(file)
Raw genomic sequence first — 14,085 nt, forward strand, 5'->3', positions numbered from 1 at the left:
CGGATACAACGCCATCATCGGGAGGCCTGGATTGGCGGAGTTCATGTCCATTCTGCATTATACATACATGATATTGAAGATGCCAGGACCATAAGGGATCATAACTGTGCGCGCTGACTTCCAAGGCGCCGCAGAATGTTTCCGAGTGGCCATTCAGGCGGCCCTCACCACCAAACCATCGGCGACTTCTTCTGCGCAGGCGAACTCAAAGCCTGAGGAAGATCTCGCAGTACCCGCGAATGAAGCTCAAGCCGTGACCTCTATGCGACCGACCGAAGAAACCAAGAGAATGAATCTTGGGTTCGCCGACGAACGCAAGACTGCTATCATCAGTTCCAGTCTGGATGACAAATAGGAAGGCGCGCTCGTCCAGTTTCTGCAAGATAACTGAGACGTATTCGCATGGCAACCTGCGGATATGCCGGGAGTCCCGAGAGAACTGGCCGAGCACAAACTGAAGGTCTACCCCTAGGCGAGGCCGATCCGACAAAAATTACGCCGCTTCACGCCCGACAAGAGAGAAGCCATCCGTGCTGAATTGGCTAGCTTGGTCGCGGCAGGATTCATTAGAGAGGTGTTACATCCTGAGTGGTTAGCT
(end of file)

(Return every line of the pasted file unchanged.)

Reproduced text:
Raw genomic sequence first — 14,085 nt, forward strand, 5'->3', positions numbered from 1 at the left:
CGGATACAACGCCATCATCGGGAGGCCTGGATTGGCGGAGTTCATGTCCATTCTGCATTATACATACATGATATTGAAGATGCCAGGACCATAAGGGATCATAACTGTGCGCGCTGACTTCCAAGGCGCCGCAGAATGTTTCCGAGTGGCCATTCAGGCGGCCCTCACCACCAAACCATCGGCGACTTCTTCTGCGCAGGCGAACTCAAAGCCTGAGGAAGATCTCGCAGTACCCGCGAATGAAGCTCAAGCCGTGACCTCTATGCGACCGACCGAAGAAACCAAGAGAATGAATCTTGGGTTCGCCGACGAACGCAAGACTGCTATCATCAGTTCCAGTCTGGATGACAAATAGGAAGGCGCGCTCGTCCAGTTTCTGCAAGATAACTGAGACGTATTCGCATGGCAACCTGCGGATATGCCGGGAGTCCCGAGAGAACTGGCCGAGCACAAACTGAAGGTCTACCCCTAGGCGAGGCCGATCCGACAAAAATTACGCCGCTTCACGCCCGACAAGAGAGAAGCCATCCGTGCTGAATTGGCTAGCTTGGTCGCGGCAGGATTCATTAGAGAGGTGTTACATCCTGAGTGGTTAGCT